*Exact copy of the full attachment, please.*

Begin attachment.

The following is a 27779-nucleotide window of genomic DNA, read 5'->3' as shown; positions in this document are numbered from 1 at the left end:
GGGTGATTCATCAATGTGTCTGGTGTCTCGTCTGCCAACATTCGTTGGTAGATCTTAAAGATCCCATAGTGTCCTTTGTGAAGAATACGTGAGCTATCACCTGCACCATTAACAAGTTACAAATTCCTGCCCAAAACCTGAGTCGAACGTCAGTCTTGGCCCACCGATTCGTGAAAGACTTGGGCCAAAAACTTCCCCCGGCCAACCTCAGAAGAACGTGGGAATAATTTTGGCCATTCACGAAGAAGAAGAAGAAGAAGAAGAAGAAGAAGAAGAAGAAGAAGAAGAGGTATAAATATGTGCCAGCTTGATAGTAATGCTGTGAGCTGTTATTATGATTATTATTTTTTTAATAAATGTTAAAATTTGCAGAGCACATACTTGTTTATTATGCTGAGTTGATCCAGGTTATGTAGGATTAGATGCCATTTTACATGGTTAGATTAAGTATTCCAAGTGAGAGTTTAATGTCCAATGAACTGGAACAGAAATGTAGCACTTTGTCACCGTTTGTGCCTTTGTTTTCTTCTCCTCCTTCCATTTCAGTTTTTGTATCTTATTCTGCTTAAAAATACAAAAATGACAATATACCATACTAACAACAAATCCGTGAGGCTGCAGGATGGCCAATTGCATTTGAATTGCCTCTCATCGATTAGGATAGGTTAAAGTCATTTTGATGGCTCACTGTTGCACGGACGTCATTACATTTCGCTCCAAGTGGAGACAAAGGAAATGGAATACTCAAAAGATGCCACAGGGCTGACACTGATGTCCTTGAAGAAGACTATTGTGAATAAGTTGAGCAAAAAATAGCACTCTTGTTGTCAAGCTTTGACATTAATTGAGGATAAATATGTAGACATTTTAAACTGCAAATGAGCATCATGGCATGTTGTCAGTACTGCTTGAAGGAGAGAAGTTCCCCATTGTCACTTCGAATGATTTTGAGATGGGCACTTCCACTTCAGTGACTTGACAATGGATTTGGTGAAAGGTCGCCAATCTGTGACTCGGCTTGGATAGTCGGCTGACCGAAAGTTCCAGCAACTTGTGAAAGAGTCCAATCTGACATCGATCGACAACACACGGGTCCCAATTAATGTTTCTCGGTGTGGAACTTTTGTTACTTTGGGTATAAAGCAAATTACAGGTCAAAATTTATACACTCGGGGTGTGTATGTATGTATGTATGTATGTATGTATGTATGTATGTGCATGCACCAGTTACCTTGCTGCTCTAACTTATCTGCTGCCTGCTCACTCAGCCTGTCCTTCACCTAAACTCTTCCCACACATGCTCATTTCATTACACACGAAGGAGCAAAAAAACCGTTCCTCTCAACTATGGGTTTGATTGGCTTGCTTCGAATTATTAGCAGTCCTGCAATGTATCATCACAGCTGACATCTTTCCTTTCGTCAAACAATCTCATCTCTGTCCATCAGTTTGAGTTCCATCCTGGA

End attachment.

The following is a 27779-nucleotide window of genomic DNA, read 5'->3' as shown; positions in this document are numbered from 1 at the left end:
GGGTGATTCATCAATGTGTCTGGTGTCTCGTCTGCCAACATTCGTTGGTAGATCTTAAAGATCCCATAGTGTCCTTTGTGAAGAATACGTGAGCTATCACCTGCACCATTAACAAGTTACAAATTCCTGCCCAAAACCTGAGTCGAACGTCAGTCTTGGCCCACCGATTCGTGAAAGACTTGGGCCAAAAACTTCCCCCGGCCAACCTCAGAAGAACGTGGGAATAATTTTGGCCATTCACGAAGAAGAAGAAGAAGAAGAAGAAGAAGAAGAAGAAGAAGAAGAAGAGGTATAAATATGTGCCAGCTTGATAGTAATGCTGTGAGCTGTTATTATGATTATTATTTTTTTAATAAATGTTAAAATTTGCAGAGCACATACTTGTTTATTATGCTGAGTTGATCCAGGTTATGTAGGATTAGATGCCATTTTACATGGTTAGATTAAGTATTCCAAGTGAGAGTTTAATGTCCAATGAACTGGAACAGAAATGTAGCACTTTGTCACCGTTTGTGCCTTTGTTTTCTTCTCCTCCTTCCATTTCAGTTTTTGTATCTTATTCTGCTTAAAAATACAAAAATGACAATATACCATACTAACAACAAATCCGTGAGGCTGCAGGATGGCCAATTGCATTTGAATTGCCTCTCATCGATTAGGATAGGTTAAAGTCATTTTGATGGCTCACTGTTGCACGGACGTCATTACATTTCGCTCCAAGTGGAGACAAAGGAAATGGAATACTCAAAAGATGCCACAGGGCTGACACTGATGTCCTTGAAGAAGACTATTGTGAATAAGTTGAGCAAAAAATAGCACTCTTGTTGTCAAGCTTTGACATTAATTGAGGATAAATATGTAGACATTTTAAACTGCAAATGAGCATCATGGCATGTTGTCAGTACTGCTTGAAGGAGAGAAGTTCCCCATTGTCACTTCGAATGATTTTGAGATGGGCACTTCCACTTCAGTGACTTGACAATGGATTTGGTGAAAGGTCGCCAATCTGTGACTCGGCTTGGATAGTCGGCTGACCGAAAGTTCCAGCAACTTGTGAAAGAGTCCAATCTGACATCGATCGACAACACACGGGTCCCAATTAATGTTTCTCGGTGTGGAACTTTTGTTACTTTGGGTATAAAGCAAATTACAGGTCAAAATTTATACACTCGGGGTGTGTATGTATGTATGTATGTATGTATGTATGTATGTATGTGCATGCACCAGTTACCTTGCTGCTCTAACTTATCTGCTGCCTGCTCACTCAGCCTGTCCTTCACCTAAACTCTTCCCACACATGCTCATTTCATTACACACGAAGGAGCAAAAAAACCGTTCCTCTCAACTATGGGTTTGATTGGCTTGCTTCGAATTATTAGCAGTCCTGCAATGTATCATCACAGCTGACATCTTTCCTTTCGTCAAACAATCTCATCTCTGTCCATCAGTTTGAGTTCCATCCTGGA